Factors, such as unhealthy diets, reduced physical activity, stress, unsafe neighborhoods and isolation, lack of social support, and lack of green spaces, in urban areas may be contributory.19, 56 In this study, however, the association of mental health and CVD did not vary by urban/rural status.

Last, studies have found that depression, stress, and anxiety, attributable to disparities in social determinants of health, adverse childhood experiences, general trauma, and structural racism, could place certain populations and racial and ethnic underrepresented groups at a higher risk of CVD and poor mental health.57, 58

Future research should focus on addressing the role of social determinants of health and health disparities in improving the intersection between mental health and health outcomes.

Our findings have several important clinical and public health implications. Our study highlights the need for clinicians to recognize the risk of CVD in patients with depression and poor mental health. Given the increased odds of CVD among patients with depression, it may be necessary to enhance screening for depression and evaluation of mental health in general, as an additional screening tool in evaluating CVH and monitoring for CVD.

Among people without a clinical diagnosis of depression, a unique group that is likely captured by our assessment of PMHDs, improvement in their mental health may likely be beneficial for CVD prevention. At least, Screening of individuals who have had a major cardiovascular event for mental health conditions and emotional and psychological well‐being, and communicating with close family members and friends, can prove to be beneficial. Mental health screening among those with established CVD may be important to optimize secondary prevention.

Targeted interventions that improve mental health and reduce mood disorders may be necessary in reducing CVD and improving overall CVH. Cardiac rehabilitation programs often incorporate stress reduction and mindfulness, but mental health could be more strongly integrated, particularly for those with mental health conditions. Interventions to address mood disorders in young adults should consider targeting CVH, such as physical activity,59 weight management, and smoking cessation.

Although lifestyle changes may be particularly challenging in patients with depression, a multidisciplinary approach and collaborative and integrated care between health care professionals, such as mental health physicians, psychologists, psychiatrists, nutritionists and addiction specialists, primary care physicians, and cardiologists, may be needed to better improve mental health and reduce CVD risk.

Future research should focus on incorporating a validated screening tool in the Life’s Essential 8 metrics for appropriate screening and interventions in a patient‐centered approach. Last, these data are reflective of the pre–COVID‐19 world, and future studies are encouraged to explore these associations in the post–COVID‐19 period.

reference link : https://www.ahajournals.org/doi/10.1161/JAHA.122.028332#d1e2598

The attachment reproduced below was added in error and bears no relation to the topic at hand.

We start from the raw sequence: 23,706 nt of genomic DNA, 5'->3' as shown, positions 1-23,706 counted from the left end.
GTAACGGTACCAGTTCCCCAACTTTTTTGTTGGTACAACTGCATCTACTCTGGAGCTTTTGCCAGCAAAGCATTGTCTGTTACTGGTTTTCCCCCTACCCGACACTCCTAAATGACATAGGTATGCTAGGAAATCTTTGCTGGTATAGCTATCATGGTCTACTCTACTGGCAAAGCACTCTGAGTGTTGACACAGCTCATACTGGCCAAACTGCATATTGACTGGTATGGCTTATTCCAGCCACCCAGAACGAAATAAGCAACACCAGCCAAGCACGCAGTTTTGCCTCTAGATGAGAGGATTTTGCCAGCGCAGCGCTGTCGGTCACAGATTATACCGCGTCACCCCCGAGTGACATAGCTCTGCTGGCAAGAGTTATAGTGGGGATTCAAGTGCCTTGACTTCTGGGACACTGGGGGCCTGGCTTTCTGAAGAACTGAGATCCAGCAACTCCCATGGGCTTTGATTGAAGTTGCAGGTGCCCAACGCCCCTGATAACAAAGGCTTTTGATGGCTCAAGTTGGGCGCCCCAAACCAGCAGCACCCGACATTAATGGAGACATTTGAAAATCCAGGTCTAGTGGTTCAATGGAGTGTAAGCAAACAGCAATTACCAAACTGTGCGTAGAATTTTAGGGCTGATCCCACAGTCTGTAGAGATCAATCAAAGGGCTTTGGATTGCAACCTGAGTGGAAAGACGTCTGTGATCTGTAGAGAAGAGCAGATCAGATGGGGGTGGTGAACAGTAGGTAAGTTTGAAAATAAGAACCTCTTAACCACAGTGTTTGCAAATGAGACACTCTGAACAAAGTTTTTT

COVID-19 and depression in general population and in women

Depression is a psychiatric condition characterized by alterations in regulators of mood, behavior and affection and represents one of the most common causes of disability in high-income countries, being associated with high societal and healthcare costs, both in terms of direct medical expenses and reduced work productivity associated with functional impairment.

It is more prevalent in women than men, with a doubled worldwide chance of suffering from depression, especially during the mid-puberty and later life.

About 20-25% of women go through depression during their life and depression symptoms have been considered a relevant emergent non-traditional risk factors for CVD in the female population. Moreover, patients with CVD suffer from depression more than the general population and people with depression are more prone to develop CVD, as they commonly adopt habits that overlap with CV risk factors. [4]

A growing body of evidence is emerging about the effects of COVID-19 pandemic on mental health in the general population, resulting in identification of a number of clinical and demographical factors that predict the risk of depression. A meta-analysis of community-based studies about the prevalence of depression during COVID-19 pandemic, including a total of 12 studies, highlighted a pooled prevalence of depression of 25% (95% CI: 18%-33%), with significant heterogeneity between studies. [5]

Moreover, symptoms of depressive disorder increased considerably in the United States during April–June of 2020, compared with the same period in 2019. [6]

Female gender firstly emerged as a significant risk for worsening health status and higher self-reported depression symptoms, as women seem to have both a higher prevalence of risk factors known to intensify during a pandemic, including preexisting depressive and anxiety disorder, chronic environmental strain and domestic violence.